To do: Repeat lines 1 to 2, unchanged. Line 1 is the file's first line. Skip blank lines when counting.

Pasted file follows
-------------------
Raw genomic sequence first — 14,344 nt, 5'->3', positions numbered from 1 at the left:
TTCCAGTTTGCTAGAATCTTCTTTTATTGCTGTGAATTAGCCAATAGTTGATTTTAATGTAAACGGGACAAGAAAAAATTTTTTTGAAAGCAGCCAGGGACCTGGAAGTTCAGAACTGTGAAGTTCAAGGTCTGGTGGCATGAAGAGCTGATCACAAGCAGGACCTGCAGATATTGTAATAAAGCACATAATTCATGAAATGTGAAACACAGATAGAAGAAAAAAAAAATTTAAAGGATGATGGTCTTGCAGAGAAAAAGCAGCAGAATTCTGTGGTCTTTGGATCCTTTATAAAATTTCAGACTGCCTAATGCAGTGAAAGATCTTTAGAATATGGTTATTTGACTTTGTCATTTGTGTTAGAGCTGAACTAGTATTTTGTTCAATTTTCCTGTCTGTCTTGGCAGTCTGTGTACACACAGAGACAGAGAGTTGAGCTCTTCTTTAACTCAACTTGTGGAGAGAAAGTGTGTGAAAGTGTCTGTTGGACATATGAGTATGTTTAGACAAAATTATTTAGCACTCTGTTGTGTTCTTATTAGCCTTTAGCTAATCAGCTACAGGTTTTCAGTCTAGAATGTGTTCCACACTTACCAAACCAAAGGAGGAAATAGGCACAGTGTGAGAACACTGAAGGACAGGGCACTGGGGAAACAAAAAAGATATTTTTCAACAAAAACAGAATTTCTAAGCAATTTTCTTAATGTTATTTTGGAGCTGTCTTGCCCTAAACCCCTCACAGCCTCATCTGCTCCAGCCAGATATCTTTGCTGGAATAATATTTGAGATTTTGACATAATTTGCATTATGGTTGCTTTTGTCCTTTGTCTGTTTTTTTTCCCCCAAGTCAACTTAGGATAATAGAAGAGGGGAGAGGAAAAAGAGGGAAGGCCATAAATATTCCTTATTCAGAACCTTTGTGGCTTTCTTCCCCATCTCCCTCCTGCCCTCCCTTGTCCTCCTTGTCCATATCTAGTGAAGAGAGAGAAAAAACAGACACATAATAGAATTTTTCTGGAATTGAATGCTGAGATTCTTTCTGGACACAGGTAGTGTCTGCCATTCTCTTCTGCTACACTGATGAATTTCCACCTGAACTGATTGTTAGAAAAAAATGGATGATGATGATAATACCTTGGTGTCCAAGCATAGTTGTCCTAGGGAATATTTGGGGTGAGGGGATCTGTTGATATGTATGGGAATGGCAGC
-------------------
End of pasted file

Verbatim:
Raw genomic sequence first — 14,344 nt, 5'->3', positions numbered from 1 at the left:
TTCCAGTTTGCTAGAATCTTCTTTTATTGCTGTGAATTAGCCAATAGTTGATTTTAATGTAAACGGGACAAGAAAAAATTTTTTTGAAAGCAGCCAGGGACCTGGAAGTTCAGAACTGTGAAGTTCAAGGTCTGGTGGCATGAAGAGCTGATCACAAGCAGGACCTGCAGATATTGTAATAAAGCACATAATTCATGAAATGTGAAACACAGATAGAAGAAAAAAAAAATTTAAAGGATGATGGTCTTGCAGAGAAAAAGCAGCAGAATTCTGTGGTCTTTGGATCCTTTATAAAATTTCAGACTGCCTAATGCAGTGAAAGATCTTTAGAATATGGTTATTTGACTTTGTCATTTGTGTTAGAGCTGAACTAGTATTTTGTTCAATTTTCCTGTCTGTCTTGGCAGTCTGTGTACACACAGAGACAGAGAGTTGAGCTCTTCTTTAACTCAACTTGTGGAGAGAAAGTGTGTGAAAGTGTCTGTTGGACATATGAGTATGTTTAGACAAAATTATTTAGCACTCTGTTGTGTTCTTATTAGCCTTTAGCTAATCAGCTACAGGTTTTCAGTCTAGAATGTGTTCCACACTTACCAAACCAAAGGAGGAAATAGGCACAGTGTGAGAACACTGAAGGACAGGGCACTGGGGAAACAAAAAAGATATTTTTCAACAAAAACAGAATTTCTAAGCAATTTTCTTAATGTTATTTTGGAGCTGTCTTGCCCTAAACCCCTCACAGCCTCATCTGCTCCAGCCAGATATCTTTGCTGGAATAATATTTGAGATTTTGACATAATTTGCATTATGGTTGCTTTTGTCCTTTGTCTGTTTTTTTTCCCCCAAGTCAACTTAGGATAATAGAAGAGGGGAGAGGAAAAAGAGGGAAGGCCATAAATATTCCTTATTCAGAACCTTTGTGGCTTTCTTCCCCATCTCCCTCCTGCCCTCCCTTGTCCTCCTTGTCCATATCTAGTGAAGAGAGAGAAAAAACAGACACATAATAGAATTTTTCTGGAATTGAATGCTGAGATTCTTTCTGGACACAGGTAGTGTCTGCCATTCTCTTCTGCTACACTGATGAATTTCCACCTGAACTGATTGTTAGAAAAAAATGGATGATGATGATAATACCTTGGTGTCCAAGCATAGTTGTCCTAGGGAATATTTGGGGTGAGGGGATCTGTTGATATGTATGGGAATGGCAGC